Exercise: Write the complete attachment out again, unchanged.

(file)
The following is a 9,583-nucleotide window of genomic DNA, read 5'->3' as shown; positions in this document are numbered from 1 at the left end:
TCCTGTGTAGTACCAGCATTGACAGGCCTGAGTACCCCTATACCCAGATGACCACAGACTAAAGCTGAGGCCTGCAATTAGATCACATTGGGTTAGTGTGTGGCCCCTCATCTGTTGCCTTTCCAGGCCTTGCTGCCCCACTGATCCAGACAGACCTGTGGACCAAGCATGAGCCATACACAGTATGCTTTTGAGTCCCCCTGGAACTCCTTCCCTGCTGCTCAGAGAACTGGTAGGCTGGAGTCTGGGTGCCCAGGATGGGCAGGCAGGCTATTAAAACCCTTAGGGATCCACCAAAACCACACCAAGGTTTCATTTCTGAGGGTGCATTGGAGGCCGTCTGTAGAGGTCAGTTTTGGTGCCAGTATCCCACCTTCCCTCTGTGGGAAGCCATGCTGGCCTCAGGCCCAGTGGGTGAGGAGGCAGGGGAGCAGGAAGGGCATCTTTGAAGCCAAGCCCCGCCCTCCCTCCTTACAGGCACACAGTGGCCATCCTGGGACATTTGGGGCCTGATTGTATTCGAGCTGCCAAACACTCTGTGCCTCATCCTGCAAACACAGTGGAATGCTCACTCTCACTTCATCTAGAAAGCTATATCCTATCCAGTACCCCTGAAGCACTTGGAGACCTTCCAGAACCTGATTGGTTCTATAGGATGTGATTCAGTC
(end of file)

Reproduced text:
The following is a 9,583-nucleotide window of genomic DNA, read 5'->3' as shown; positions in this document are numbered from 1 at the left end:
TCCTGTGTAGTACCAGCATTGACAGGCCTGAGTACCCCTATACCCAGATGACCACAGACTAAAGCTGAGGCCTGCAATTAGATCACATTGGGTTAGTGTGTGGCCCCTCATCTGTTGCCTTTCCAGGCCTTGCTGCCCCACTGATCCAGACAGACCTGTGGACCAAGCATGAGCCATACACAGTATGCTTTTGAGTCCCCCTGGAACTCCTTCCCTGCTGCTCAGAGAACTGGTAGGCTGGAGTCTGGGTGCCCAGGATGGGCAGGCAGGCTATTAAAACCCTTAGGGATCCACCAAAACCACACCAAGGTTTCATTTCTGAGGGTGCATTGGAGGCCGTCTGTAGAGGTCAGTTTTGGTGCCAGTATCCCACCTTCCCTCTGTGGGAAGCCATGCTGGCCTCAGGCCCAGTGGGTGAGGAGGCAGGGGAGCAGGAAGGGCATCTTTGAAGCCAAGCCCCGCCCTCCCTCCTTACAGGCACACAGTGGCCATCCTGGGACATTTGGGGCCTGATTGTATTCGAGCTGCCAAACACTCTGTGCCTCATCCTGCAAACACAGTGGAATGCTCACTCTCACTTCATCTAGAAAGCTATATCCTATCCAGTACCCCTGAAGCACTTGGAGACCTTCCAGAACCTGATTGGTTCTATAGGATGTGATTCAGTC